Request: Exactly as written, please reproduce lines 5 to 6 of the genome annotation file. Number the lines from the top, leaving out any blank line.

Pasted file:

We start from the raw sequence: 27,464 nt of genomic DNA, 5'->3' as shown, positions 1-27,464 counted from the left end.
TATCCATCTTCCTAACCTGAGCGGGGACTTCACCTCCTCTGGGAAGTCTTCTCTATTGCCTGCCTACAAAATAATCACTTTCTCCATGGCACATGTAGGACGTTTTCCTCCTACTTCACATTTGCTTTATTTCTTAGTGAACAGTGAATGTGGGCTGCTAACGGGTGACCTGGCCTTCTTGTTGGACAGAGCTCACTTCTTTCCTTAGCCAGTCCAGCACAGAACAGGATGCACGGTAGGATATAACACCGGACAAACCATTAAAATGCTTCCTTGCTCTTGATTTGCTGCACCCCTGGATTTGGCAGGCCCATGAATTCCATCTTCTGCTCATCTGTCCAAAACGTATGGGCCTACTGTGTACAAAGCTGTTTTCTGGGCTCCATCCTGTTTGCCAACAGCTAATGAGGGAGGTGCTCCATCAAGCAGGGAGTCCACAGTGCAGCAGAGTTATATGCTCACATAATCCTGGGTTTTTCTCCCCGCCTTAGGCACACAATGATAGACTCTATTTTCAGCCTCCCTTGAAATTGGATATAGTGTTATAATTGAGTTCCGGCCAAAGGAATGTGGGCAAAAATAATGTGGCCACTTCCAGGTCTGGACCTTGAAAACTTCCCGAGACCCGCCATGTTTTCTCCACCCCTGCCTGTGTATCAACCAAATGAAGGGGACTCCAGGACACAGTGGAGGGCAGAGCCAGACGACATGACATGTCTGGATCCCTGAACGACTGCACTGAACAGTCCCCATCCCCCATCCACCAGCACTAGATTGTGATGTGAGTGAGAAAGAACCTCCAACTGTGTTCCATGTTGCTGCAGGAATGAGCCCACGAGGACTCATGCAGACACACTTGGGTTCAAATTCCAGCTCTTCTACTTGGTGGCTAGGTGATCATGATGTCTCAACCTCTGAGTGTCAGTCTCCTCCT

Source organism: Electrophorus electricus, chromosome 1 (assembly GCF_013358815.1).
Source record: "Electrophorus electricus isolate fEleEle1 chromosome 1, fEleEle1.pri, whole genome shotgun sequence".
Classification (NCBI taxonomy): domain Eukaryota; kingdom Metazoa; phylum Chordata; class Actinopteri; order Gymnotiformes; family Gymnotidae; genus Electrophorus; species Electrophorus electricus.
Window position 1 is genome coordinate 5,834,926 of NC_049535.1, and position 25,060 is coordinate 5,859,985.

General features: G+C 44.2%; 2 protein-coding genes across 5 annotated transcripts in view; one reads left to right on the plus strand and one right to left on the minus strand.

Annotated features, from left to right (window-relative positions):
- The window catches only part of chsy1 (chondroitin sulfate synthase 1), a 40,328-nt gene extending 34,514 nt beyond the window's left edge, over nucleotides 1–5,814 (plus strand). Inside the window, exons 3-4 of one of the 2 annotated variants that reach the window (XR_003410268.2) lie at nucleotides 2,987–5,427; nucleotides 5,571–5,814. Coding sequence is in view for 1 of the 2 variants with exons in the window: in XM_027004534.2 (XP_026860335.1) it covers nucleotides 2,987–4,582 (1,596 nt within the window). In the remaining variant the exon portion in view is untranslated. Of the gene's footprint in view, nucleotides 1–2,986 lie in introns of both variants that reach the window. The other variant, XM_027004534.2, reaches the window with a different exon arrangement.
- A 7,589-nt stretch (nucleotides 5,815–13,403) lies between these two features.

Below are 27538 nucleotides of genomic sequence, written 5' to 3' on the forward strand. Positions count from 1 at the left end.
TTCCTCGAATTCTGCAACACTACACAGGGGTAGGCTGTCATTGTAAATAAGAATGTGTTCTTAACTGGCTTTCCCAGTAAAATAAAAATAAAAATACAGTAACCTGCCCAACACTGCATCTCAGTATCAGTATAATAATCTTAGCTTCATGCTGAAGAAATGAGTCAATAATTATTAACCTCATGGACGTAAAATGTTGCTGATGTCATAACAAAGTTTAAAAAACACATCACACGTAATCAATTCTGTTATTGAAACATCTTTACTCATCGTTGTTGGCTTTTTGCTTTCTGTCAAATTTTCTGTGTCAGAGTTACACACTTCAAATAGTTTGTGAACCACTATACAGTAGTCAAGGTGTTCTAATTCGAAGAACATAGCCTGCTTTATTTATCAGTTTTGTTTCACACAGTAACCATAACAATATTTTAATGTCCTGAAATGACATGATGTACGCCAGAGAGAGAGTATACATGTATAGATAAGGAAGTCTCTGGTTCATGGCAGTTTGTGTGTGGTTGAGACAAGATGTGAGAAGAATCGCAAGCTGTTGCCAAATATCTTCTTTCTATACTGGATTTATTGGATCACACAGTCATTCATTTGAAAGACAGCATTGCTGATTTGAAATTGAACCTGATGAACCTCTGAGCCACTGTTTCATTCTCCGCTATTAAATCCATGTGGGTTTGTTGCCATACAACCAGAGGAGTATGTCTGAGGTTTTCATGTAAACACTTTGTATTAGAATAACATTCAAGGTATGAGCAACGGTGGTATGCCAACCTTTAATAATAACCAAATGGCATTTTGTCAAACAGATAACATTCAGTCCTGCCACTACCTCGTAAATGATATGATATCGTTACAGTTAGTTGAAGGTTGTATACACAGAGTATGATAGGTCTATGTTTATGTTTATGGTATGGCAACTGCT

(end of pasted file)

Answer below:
Classification (NCBI taxonomy): domain Eukaryota; kingdom Metazoa; phylum Chordata; class Actinopteri; order Gymnotiformes; family Gymnotidae; genus Electrophorus; species Electrophorus electricus.
Window position 1 is genome coordinate 5,834,926 of NC_049535.1, and position 25,060 is coordinate 5,859,985.